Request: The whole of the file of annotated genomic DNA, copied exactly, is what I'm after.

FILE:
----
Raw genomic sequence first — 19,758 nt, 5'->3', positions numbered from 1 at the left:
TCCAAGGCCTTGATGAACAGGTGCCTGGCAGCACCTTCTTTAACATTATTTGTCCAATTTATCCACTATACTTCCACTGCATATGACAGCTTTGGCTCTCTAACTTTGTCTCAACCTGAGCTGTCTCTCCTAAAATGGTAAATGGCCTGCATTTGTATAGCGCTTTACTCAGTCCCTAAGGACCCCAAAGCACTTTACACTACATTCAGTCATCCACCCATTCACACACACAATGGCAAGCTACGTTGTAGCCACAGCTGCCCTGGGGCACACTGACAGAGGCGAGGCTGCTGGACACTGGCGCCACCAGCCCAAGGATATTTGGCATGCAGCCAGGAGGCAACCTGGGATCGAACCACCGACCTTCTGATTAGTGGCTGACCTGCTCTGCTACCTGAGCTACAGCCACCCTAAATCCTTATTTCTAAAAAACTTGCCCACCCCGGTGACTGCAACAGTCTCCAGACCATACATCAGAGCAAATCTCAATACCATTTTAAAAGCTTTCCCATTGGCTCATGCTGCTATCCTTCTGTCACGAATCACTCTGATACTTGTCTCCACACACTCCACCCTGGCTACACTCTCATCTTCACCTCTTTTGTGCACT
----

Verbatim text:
Raw genomic sequence first — 19,758 nt, 5'->3', positions numbered from 1 at the left:
TCCAAGGCCTTGATGAACAGGTGCCTGGCAGCACCTTCTTTAACATTATTTGTCCAATTTATCCACTATACTTCCACTGCATATGACAGCTTTGGCTCTCTAACTTTGTCTCAACCTGAGCTGTCTCTCCTAAAATGGTAAATGGCCTGCATTTGTATAGCGCTTTACTCAGTCCCTAAGGACCCCAAAGCACTTTACACTACATTCAGTCATCCACCCATTCACACACACAATGGCAAGCTACGTTGTAGCCACAGCTGCCCTGGGGCACACTGACAGAGGCGAGGCTGCTGGACACTGGCGCCACCAGCCCAAGGATATTTGGCATGCAGCCAGGAGGCAACCTGGGATCGAACCACCGACCTTCTGATTAGTGGCTGACCTGCTCTGCTACCTGAGCTACAGCCACCCTAAATCCTTATTTCTAAAAAACTTGCCCACCCCGGTGACTGCAACAGTCTCCAGACCATACATCAGAGCAAATCTCAATACCATTTTAAAAGCTTTCCCATTGGCTCATGCTGCTATCCTTCTGTCACGAATCACTCTGATACTTGTCTCCACACACTCCACCCTGGCTACACTCTCATCTTCACCTCTTTTGTGCACT